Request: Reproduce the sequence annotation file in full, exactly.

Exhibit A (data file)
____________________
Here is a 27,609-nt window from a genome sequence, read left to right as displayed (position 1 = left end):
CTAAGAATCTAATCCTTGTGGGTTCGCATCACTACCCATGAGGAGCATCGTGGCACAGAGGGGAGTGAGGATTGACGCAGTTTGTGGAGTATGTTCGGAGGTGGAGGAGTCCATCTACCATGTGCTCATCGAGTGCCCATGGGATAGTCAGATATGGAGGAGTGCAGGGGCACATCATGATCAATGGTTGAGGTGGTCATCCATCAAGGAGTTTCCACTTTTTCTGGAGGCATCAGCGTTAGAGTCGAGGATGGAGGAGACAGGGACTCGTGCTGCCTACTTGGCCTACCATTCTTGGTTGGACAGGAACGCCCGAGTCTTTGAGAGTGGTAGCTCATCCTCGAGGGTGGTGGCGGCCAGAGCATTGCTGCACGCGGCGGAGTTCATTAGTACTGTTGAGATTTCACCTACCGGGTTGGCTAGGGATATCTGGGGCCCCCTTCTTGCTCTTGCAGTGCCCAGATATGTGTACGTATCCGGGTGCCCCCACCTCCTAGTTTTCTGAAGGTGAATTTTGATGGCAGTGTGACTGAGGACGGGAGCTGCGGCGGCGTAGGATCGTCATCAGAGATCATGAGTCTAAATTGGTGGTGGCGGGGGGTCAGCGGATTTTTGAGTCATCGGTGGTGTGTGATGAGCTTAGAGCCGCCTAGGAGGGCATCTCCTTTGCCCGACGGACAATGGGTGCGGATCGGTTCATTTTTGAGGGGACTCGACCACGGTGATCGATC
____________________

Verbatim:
Here is a 27,609-nt window from a genome sequence, read left to right as displayed (position 1 = left end):
CTAAGAATCTAATCCTTGTGGGTTCGCATCACTACCCATGAGGAGCATCGTGGCACAGAGGGGAGTGAGGATTGACGCAGTTTGTGGAGTATGTTCGGAGGTGGAGGAGTCCATCTACCATGTGCTCATCGAGTGCCCATGGGATAGTCAGATATGGAGGAGTGCAGGGGCACATCATGATCAATGGTTGAGGTGGTCATCCATCAAGGAGTTTCCACTTTTTCTGGAGGCATCAGCGTTAGAGTCGAGGATGGAGGAGACAGGGACTCGTGCTGCCTACTTGGCCTACCATTCTTGGTTGGACAGGAACGCCCGAGTCTTTGAGAGTGGTAGCTCATCCTCGAGGGTGGTGGCGGCCAGAGCATTGCTGCACGCGGCGGAGTTCATTAGTACTGTTGAGATTTCACCTACCGGGTTGGCTAGGGATATCTGGGGCCCCCTTCTTGCTCTTGCAGTGCCCAGATATGTGTACGTATCCGGGTGCCCCCACCTCCTAGTTTTCTGAAGGTGAATTTTGATGGCAGTGTGACTGAGGACGGGAGCTGCGGCGGCGTAGGATCGTCATCAGAGATCATGAGTCTAAATTGGTGGTGGCGGGGGGTCAGCGGATTTTTGAGTCATCGGTGGTGTGTGATGAGCTTAGAGCCGCCTAGGAGGGCATCTCCTTTGCCCGACGGACAATGGGTGCGGATCGGTTCATTTTTGAGGGGACTCGACCACGGTGATCGATC